We are facing increasing toxicity
in the environment and our food supply is not exempt.
PCB in salmon,
lead and mercury in seafood, pesticide residues
in grains (don't worry), rocket fuel in salad,
growth hormone in cow's milk, chemical treatment
for seeds that kills the bees
food masquerading as "nutritious".
The problems seem to be immanent in our system,
in the "chemical" way we chose to increase
yields in agriculture. Nitrogen-based fertilizers
are preventing plants from attaining a proper mineral
content. Pesticides kill not only pests - they have
victims, including the pests' natural enemies.
Herbicides leach into our drinking
water. Antibiotics given as a "preventive"
to livestock breed resistant
strains of bacteria, and just recently, the
UN has been suggesting in all earnest that we vaccinate
to eliminate another problem: bird flu. The problems
we are facing stem directly from our chemical and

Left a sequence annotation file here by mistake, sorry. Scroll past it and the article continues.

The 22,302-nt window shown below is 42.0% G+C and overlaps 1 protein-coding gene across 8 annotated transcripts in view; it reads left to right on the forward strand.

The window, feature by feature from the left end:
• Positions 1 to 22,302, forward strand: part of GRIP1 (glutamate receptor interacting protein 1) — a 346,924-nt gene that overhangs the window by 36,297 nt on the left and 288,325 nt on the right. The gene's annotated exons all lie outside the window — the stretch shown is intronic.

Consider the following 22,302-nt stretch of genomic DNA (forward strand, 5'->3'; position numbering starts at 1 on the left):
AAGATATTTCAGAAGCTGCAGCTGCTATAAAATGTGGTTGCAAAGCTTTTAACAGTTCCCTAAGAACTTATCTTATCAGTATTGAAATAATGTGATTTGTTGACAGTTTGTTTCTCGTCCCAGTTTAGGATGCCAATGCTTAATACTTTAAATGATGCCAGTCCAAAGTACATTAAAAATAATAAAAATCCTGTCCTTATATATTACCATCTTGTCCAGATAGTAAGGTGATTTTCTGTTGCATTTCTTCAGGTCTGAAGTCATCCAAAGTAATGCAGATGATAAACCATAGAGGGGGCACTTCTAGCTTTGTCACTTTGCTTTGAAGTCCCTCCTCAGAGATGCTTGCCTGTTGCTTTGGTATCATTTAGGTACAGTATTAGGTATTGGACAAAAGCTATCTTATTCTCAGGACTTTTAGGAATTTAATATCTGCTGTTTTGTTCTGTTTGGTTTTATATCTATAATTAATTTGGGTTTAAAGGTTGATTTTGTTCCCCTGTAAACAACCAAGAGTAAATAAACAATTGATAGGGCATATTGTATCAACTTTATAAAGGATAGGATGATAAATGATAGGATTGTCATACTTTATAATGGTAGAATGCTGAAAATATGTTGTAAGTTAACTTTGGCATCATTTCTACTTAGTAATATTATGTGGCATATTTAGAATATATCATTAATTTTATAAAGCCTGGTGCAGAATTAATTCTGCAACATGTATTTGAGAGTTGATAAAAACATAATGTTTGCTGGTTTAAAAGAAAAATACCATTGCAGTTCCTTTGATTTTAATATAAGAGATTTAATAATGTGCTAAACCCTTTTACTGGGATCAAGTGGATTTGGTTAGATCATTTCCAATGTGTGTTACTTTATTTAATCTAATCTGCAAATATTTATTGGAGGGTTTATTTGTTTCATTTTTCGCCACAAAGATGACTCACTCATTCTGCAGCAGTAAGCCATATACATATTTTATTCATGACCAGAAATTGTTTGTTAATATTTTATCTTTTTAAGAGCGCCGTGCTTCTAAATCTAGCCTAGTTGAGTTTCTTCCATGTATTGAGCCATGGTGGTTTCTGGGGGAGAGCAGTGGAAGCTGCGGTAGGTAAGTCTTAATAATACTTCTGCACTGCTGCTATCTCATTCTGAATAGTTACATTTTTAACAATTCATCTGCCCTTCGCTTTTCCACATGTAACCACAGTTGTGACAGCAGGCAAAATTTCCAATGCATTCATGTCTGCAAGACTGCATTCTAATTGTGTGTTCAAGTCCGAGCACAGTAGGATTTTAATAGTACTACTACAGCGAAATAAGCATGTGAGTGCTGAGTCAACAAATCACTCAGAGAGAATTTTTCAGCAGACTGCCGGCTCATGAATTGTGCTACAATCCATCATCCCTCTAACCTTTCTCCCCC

pharmaceutical approach to agriculture, food and
health. What are the alternatives? One of them is
called Community Supported Agriculture. The overall
philosophy ... evolved from some of Steiner's ideas
spelled out in his anthroposophical writings. Some
of the farms key ideas are: New forms of property
ownership ”The land is held in a common by
a community through a legal trust. The trust then
leases its property long-term to farmers who use
the land to grow food for the community. New forms
of cooperation ”A network of human relations
replaces old systems of employers and employees
as well as replacing the practice of pledging material
security (land, buildings, etc.) to banks. New forms
of economy“ (associative economy). The guiding
question is not "how do we increase profits?"
but rather "what are the actual needs of the
land and of the people involved in this enterprise?"
See this article by Steven McFadden, forwarded through
(thank you!) Jennie
Gorman: (2/6/2004 11:25:03